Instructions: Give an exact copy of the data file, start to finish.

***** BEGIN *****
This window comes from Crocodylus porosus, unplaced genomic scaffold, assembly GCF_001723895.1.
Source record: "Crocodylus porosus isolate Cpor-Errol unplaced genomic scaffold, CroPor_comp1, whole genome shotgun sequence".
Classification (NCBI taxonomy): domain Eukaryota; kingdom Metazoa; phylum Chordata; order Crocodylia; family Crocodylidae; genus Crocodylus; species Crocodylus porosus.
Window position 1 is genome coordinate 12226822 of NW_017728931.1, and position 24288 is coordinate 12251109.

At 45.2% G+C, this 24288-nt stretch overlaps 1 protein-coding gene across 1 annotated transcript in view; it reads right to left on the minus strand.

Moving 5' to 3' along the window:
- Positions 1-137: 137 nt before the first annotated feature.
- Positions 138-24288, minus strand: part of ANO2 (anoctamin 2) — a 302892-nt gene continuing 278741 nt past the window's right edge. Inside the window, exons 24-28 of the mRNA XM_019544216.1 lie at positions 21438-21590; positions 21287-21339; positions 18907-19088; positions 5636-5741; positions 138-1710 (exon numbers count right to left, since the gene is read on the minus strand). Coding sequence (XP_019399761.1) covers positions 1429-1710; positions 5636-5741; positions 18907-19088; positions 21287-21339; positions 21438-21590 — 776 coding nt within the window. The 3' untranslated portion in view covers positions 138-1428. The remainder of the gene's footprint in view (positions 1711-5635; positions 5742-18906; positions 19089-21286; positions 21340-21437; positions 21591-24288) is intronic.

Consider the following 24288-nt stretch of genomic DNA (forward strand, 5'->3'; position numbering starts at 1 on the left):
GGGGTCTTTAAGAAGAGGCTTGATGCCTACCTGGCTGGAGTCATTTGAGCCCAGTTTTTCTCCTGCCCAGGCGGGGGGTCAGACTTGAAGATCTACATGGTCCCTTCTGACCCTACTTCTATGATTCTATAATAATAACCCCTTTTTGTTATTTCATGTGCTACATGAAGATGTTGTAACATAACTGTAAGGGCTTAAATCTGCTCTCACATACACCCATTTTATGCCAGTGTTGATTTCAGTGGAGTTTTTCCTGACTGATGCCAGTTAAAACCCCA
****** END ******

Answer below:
This window comes from Crocodylus porosus, unplaced genomic scaffold, assembly GCF_001723895.1.
Source record: "Crocodylus porosus isolate Cpor-Errol unplaced genomic scaffold, CroPor_comp1, whole genome shotgun sequence".
Classification (NCBI taxonomy): domain Eukaryota; kingdom Metazoa; phylum Chordata; order Crocodylia; family Crocodylidae; genus Crocodylus; species Crocodylus porosus.
Window position 1 is genome coordinate 12226822 of NW_017728931.1, and position 24288 is coordinate 12251109.

At 45.2% G+C, this 24288-nt stretch overlaps 1 protein-coding gene across 1 annotated transcript in view; it reads right to left on the minus strand.

Moving 5' to 3' along the window:
- Positions 1-137: 137 nt before the first annotated feature.
- Positions 138-24288, minus strand: part of ANO2 (anoctamin 2) — a 302892-nt gene continuing 278741 nt past the window's right edge. Inside the window, exons 24-28 of the mRNA XM_019544216.1 lie at positions 21438-21590; positions 21287-21339; positions 18907-19088; positions 5636-5741; positions 138-1710 (exon numbers count right to left, since the gene is read on the minus strand). Coding sequence (XP_019399761.1) covers positions 1429-1710; positions 5636-5741; positions 18907-19088; positions 21287-21339; positions 21438-21590 — 776 coding nt within the window. The 3' untranslated portion in view covers positions 138-1428. The remainder of the gene's footprint in view (positions 1711-5635; positions 5742-18906; positions 19089-21286; positions 21340-21437; positions 21591-24288) is intronic.

Consider the following 24288-nt stretch of genomic DNA (forward strand, 5'->3'; position numbering starts at 1 on the left):
GGGGTCTTTAAGAAGAGGCTTGATGCCTACCTGGCTGGAGTCATTTGAGCCCAGTTTTTCTCCTGCCCAGGCGGGGGGTCAGACTTGAAGATCTACATGGTCCCTTCTGACCCTACTTCTATGATTCTATAATAATAACCCCTTTTTGTTATTTCATGTGCTACATGAAGATGTTGTAACATAACTGTAAGGGCTTAAATCTGCTCTCACATACACCCATTTTATGCCAGTGTTGATTTCAGTGGAGTTTTTCCTGACTGATGCCAGTTAAAACCCCA